Wednesday, January 24, 2007

Martin Chuzzlewit

I hesitate to say write anything about this book by Charles Dickens because I do such a poor job of reviewing what I read, generally sticking to such witty and erudite communications as, "Umm, it's a really good book!" Or, "Bad book. Burn it."

However, I'm very sorry I waited so many years to read this book. It is delightful! I generally describe Dickens's works as urban, dark, and filled with grotesque caricatures. They are enjoyable because he weaves so many subplots together and creates so many mysteries in each book, yet still manages to settle it all neatly and solve each mystery by the end of the book. I'm sure that writing in serial form helped, because each chapter always ends in such a way as to leave the reader anxious to read the next chapter.

I avoided this book because I knew part of the story was set in America, and I could not imagine a Dickens novel with an American setting. I should have gotten over that prejudice sooner. His caricatures of the Americans are hilarious and I'm sure I've actually lived in that swampy, dismal "Eden" he describes.

This story takes place in a village (not London, although the characters make trips to London and the last part of the action takes place there) and is lighter and funnier than most of the other fiction by Dickens. The characters are not such caricatures that they aren't recognizable as someone I might know. The story is marvelous, and two of the characters have to be the best Dickens ever thought up and put on paper.

There are various subplots and minor characters woven in and out, but the basic story is this: Martin Chuzzlewit, Sr., an elderly, wealthy gentleman, is ill and all his relatives - both close and distant - gather to jockey for position as the one who loves him best, thus deserving to inherit his riches. Martin is no fool, and is disgusted by these vultures. He has attending him a young, orphaned woman, whose sole job is to care for him. He has made known to her that as long as he lives, she will be provided for, but when he dies she gets nothing. His grandson, Martin, Jr., is in love with the girl, Mary, and this angers the old man. Harsh words are exchanged between grandfather and grandson, and each quits the company of the other, vowing to have no more contact.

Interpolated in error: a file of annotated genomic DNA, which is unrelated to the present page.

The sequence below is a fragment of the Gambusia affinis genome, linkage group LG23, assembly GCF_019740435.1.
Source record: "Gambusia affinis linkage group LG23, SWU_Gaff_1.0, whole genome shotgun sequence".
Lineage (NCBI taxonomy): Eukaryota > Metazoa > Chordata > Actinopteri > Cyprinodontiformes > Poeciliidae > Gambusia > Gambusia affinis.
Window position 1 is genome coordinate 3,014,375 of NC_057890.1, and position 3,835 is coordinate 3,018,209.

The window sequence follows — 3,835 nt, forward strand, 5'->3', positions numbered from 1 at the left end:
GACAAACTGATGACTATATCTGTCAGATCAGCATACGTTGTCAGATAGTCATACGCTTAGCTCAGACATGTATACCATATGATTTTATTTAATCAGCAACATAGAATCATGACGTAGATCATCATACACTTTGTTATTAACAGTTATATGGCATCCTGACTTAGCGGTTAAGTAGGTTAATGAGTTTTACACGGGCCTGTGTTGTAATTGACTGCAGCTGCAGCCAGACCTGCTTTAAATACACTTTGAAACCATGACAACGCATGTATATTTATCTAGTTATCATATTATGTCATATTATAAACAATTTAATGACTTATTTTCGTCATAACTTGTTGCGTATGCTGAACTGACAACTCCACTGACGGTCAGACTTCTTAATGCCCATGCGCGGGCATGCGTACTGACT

One of the distant relatives is Mr. Pecksniff. He's odious, but not as odious as Dickens could have made him. Sycophantic, but not as sycophantic as Uriah Heep. Falsely pious - but I am ashamed to admit some of his actions and words could have come from me. Pecksniff is a major character in the book, and his rise and ultimate downfall - which he nevers acknowledges, believing himself to be saintly and correct in all his doings, even when unmasked and revealed to all - was the backbone of the story.

Dickens also created two of the sweetest, best men in this story: Mark Tapley and Tom Pinch. Both are selfless, compassionate, and kind to all. No act of mercy or grace is too small for either of them, and Tom is a paragon of virtue for always seeing and believing the best about anyone and everyone. Mark never complains, no matter the circumstances, but finds cause for rejoicing in every trial. They are what I as a Christian should strive to be.

At the end of the book old Martin Chuzzlewit sums up the fatal flaw in his family that caused all sorts of mayhem (including murder) - love of self.

"The curse of our house," said the old man...."has been the love of self; has ever been the love of self. How often have I said so, when I never knew that I had wrought it upon others!"

Good book. Read it.

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4 Comments:

Blogger Tammy said...

I think I will! Thanks.

3:30 PM  
Blogger Donna Boucher said...

Thank you for your review. I have never even heard of this book.
doh.

Sounds really good!

4:53 PM  
Blogger Isabella said...

I've only just read David Copperfield, and am eager to meet more characters like Uriah Heep. Deliciously awful. Will be reading Martin later this year.

11:05 AM  
Blogger Anne said...

I've had this book for years now, but it's so thick that I just haven't gotten to it. Your review has inspired me to give it a try one of these days.

12:41 PM  

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